By Tiffani C. Dawson
Black Friday weekend at Queens Center Mall isn’t just for bargain-hunting adults. The busiest shopping weekend of the year has turned some stores into kids’ zones, with strollers and tired or unruly children filling the aisles.
“Does the whole family really need to come shopping with you?” complained Julia Rodriguez, as she dropped her three large shoe bags on the floor and plopped down on a bench in the mall’s seating area. “I came out yesterday and I came back today and the amount of little rugrats running around Steven Madden was ridiculous. And there were just way too many children in Michael Kors. They touch everything!”
Rodriguez, a real estate agent, began shopping on Black Friday. It was now Saturday, and she had spent almost $1,200 in two days on shoes and bags. She said the Black Friday weekend is a great time to treat herself, especially since she just made a big commission off of a house sale. But, Rodriguez adds, she would have spent even more — her maximum budget was $1500 — if it hadn’t been for the little girl who collided with her at Macy’s, causing her to drop her iced coffee down the front of her dress, producing the big brown stain now visible on her tan dress; so, instead, Rodriguez cut her shopping spree short.
Rodriguez wasn’t alone in her frustration. A sales associate at Aldo, a shoe retailer, who would give her name only as LaTasha, said more women seemed to be shopping with their children than usual on Black Friday weekend.
Aldo was offering 30 percent discounts on some limited shoe displays. And the store was crowded even on Saturday, mostly with women, at least five of whom were shopping at Aldo with small children still in baby carriages. One little girl threw a tantrum, throwing a shoe from a display out into the hallway, after her mother told her that she could not go to McDonald’s.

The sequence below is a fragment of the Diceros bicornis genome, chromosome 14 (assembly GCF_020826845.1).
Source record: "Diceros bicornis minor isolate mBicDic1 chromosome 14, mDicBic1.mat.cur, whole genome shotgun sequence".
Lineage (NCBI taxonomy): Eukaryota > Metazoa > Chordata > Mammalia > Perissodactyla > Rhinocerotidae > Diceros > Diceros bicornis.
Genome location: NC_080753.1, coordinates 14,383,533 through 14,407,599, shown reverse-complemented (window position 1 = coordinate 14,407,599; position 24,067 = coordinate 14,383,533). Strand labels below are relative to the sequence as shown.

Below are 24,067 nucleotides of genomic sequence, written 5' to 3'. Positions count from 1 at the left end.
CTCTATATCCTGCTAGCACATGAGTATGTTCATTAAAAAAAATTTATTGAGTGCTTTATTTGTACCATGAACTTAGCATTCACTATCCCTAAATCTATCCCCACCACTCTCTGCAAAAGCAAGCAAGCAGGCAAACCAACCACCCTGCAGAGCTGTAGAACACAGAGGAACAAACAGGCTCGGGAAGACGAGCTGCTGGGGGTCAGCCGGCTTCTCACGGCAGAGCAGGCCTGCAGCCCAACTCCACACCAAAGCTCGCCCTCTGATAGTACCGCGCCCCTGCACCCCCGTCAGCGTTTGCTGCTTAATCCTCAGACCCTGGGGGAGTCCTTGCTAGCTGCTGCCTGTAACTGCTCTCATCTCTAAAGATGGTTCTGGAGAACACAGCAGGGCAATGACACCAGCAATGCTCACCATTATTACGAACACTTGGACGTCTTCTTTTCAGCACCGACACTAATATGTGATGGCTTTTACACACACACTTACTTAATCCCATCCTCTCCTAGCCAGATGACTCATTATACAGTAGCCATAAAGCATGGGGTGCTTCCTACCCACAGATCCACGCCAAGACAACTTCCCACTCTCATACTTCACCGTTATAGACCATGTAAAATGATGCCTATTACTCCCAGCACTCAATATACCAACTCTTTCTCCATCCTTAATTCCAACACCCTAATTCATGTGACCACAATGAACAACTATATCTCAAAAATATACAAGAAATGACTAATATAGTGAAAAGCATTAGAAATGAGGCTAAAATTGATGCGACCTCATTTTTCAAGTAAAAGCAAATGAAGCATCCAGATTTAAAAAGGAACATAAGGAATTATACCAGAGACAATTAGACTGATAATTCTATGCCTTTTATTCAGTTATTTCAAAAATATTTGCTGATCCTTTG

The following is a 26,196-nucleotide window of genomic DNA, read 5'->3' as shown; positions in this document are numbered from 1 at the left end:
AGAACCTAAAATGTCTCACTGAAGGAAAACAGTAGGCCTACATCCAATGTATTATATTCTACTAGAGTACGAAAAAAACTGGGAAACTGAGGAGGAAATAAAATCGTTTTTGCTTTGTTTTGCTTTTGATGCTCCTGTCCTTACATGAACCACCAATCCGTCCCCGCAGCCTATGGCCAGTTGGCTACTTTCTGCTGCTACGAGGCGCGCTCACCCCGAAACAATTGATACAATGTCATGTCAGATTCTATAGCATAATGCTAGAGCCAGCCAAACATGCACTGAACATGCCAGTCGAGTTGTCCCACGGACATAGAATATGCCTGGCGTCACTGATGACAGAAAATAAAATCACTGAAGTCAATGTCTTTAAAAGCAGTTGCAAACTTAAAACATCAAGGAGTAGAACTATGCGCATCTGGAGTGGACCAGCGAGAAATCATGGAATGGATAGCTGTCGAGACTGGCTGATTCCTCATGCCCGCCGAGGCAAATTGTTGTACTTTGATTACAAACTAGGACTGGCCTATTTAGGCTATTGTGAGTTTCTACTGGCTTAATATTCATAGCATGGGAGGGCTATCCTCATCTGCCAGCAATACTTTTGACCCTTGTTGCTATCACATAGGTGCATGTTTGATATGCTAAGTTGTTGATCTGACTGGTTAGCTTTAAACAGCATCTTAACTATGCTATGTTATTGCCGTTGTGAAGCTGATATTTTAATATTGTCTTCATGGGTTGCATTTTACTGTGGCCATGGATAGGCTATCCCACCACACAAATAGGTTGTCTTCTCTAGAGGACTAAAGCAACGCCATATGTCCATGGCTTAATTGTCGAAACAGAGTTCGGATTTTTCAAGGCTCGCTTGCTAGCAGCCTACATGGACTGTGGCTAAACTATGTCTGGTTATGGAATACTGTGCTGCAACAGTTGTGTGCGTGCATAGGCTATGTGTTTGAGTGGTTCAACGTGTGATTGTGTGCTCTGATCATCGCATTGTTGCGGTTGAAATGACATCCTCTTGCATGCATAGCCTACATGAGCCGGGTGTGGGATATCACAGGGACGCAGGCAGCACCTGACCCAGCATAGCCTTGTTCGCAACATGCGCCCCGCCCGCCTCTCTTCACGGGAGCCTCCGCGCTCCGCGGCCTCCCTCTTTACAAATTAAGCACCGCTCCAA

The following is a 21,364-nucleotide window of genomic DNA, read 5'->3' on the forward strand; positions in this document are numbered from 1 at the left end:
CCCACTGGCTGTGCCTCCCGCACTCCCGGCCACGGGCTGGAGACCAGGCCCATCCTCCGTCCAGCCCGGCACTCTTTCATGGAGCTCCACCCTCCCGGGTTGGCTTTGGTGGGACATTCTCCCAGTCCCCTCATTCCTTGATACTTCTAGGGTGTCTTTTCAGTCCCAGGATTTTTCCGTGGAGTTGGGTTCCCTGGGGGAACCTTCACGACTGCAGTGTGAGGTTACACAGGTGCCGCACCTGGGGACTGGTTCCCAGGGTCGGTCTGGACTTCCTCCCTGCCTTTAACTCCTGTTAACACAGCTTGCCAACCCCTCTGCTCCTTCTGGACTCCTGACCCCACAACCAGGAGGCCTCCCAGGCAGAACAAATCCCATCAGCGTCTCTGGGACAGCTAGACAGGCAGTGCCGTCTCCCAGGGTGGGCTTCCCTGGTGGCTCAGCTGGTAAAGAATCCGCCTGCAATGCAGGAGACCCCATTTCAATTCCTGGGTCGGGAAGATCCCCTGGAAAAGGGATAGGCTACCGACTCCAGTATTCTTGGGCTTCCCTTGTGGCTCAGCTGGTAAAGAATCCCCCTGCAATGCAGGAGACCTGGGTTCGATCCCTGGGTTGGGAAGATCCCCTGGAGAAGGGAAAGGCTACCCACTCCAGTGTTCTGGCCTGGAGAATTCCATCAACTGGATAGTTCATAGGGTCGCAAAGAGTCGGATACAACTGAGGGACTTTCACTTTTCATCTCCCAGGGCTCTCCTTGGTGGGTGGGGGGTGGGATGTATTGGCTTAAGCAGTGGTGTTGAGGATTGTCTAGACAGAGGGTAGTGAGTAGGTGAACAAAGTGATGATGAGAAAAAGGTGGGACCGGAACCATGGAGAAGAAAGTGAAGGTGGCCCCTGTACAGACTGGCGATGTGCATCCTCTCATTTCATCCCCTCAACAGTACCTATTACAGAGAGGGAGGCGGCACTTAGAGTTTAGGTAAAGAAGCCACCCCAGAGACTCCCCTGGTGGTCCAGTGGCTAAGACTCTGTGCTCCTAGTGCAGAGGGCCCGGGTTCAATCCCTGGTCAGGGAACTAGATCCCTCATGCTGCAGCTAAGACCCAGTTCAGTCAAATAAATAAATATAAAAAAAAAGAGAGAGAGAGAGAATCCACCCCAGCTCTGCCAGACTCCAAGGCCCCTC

“The kids are aggravated,” said LaTasha, before going in the back of the store to retrieve a pair of red patent leather pumps for a costumer. “Their parents woke them up in the wee hours of the morning to stand on long lines. And little kids don’t understand compromise, it is one thing for them to have to wake up to be in Toys ‘R’ Us, but we don’t sell baby shoes in here.”
When asked if she felt that the children were affecting sales in the store LaTasha laughed. “People with kids are just smarter shoppers,” she explained. “We always joke that the more kids they have, the less stuff they’re actually going to buy. People with kids rarely spend over $200 in here, but a woman in her mid-20s to early 30s, who comes in by herself or with some friends may easily spend over $400.”
At some stores, strollers put a damper on business. “I’m a mother as well but this store isn’t big enough for these strollers,” said a sales woman at Michael Kors who would only give her name as Rebecca. “Our customers don’t want to have to shimmy their way through the aisles because people decided to bring their bad little kids in here. It’s difficult to make a sale when I can’t quickly get to a customer admiring a bag because I have to navigate around two little kids running around the store, and hoping over a baby carriage.”